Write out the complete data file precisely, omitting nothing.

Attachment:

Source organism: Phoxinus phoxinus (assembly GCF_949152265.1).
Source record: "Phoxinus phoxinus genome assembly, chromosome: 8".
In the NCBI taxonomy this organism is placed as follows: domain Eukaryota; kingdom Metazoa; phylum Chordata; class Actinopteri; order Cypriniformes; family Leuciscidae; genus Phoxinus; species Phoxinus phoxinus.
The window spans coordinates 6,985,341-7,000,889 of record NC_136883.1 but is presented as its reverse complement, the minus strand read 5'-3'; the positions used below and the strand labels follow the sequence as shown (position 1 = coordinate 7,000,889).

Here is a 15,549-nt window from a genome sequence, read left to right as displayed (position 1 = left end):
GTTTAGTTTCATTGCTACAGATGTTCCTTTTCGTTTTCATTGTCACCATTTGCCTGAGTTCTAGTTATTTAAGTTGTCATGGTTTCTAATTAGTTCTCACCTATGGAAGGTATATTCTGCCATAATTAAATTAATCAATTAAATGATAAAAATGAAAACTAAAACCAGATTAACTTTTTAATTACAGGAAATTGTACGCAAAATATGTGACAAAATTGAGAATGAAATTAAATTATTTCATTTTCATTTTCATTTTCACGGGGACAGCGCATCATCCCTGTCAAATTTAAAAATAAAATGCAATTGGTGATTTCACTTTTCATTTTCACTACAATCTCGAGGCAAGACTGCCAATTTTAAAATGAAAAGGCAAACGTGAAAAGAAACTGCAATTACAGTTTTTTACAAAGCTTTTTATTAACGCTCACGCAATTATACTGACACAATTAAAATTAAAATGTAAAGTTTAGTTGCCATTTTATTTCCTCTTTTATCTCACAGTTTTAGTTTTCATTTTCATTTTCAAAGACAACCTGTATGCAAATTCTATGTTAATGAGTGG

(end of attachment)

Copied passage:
Source organism: Phoxinus phoxinus (assembly GCF_949152265.1).
Source record: "Phoxinus phoxinus genome assembly, chromosome: 8".
In the NCBI taxonomy this organism is placed as follows: domain Eukaryota; kingdom Metazoa; phylum Chordata; class Actinopteri; order Cypriniformes; family Leuciscidae; genus Phoxinus; species Phoxinus phoxinus.
The window spans coordinates 6,985,341-7,000,889 of record NC_136883.1 but is presented as its reverse complement, the minus strand read 5'-3'; the positions used below and the strand labels follow the sequence as shown (position 1 = coordinate 7,000,889).

Here is a 15,549-nt window from a genome sequence, read left to right as displayed (position 1 = left end):
GTTTAGTTTCATTGCTACAGATGTTCCTTTTCGTTTTCATTGTCACCATTTGCCTGAGTTCTAGTTATTTAAGTTGTCATGGTTTCTAATTAGTTCTCACCTATGGAAGGTATATTCTGCCATAATTAAATTAATCAATTAAATGATAAAAATGAAAACTAAAACCAGATTAACTTTTTAATTACAGGAAATTGTACGCAAAATATGTGACAAAATTGAGAATGAAATTAAATTATTTCATTTTCATTTTCATTTTCACGGGGACAGCGCATCATCCCTGTCAAATTTAAAAATAAAATGCAATTGGTGATTTCACTTTTCATTTTCACTACAATCTCGAGGCAAGACTGCCAATTTTAAAATGAAAAGGCAAACGTGAAAAGAAACTGCAATTACAGTTTTTTACAAAGCTTTTTATTAACGCTCACGCAATTATACTGACACAATTAAAATTAAAATGTAAAGTTTAGTTGCCATTTTATTTCCTCTTTTATCTCACAGTTTTAGTTTTCATTTTCATTTTCAAAGACAACCTGTATGCAAATTCTATGTTAATGAGTGG